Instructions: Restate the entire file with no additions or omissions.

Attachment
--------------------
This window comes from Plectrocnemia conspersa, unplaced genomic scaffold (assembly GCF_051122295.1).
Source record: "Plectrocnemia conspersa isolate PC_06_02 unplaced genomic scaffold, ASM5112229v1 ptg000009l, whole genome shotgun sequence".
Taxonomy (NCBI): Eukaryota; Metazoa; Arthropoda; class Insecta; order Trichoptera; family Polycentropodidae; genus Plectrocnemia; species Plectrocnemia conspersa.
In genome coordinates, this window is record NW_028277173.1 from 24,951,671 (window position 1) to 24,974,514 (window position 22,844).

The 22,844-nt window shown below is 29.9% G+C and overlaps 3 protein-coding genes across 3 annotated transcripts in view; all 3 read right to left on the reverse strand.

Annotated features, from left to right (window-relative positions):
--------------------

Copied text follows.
This window comes from Plectrocnemia conspersa, unplaced genomic scaffold (assembly GCF_051122295.1).
Source record: "Plectrocnemia conspersa isolate PC_06_02 unplaced genomic scaffold, ASM5112229v1 ptg000009l, whole genome shotgun sequence".
Taxonomy (NCBI): Eukaryota; Metazoa; Arthropoda; class Insecta; order Trichoptera; family Polycentropodidae; genus Plectrocnemia; species Plectrocnemia conspersa.
In genome coordinates, this window is record NW_028277173.1 from 24,951,671 (window position 1) to 24,974,514 (window position 22,844).

The 22,844-nt window shown below is 29.9% G+C and overlaps 3 protein-coding genes across 3 annotated transcripts in view; all 3 read right to left on the reverse strand.

Annotated features, from left to right (window-relative positions):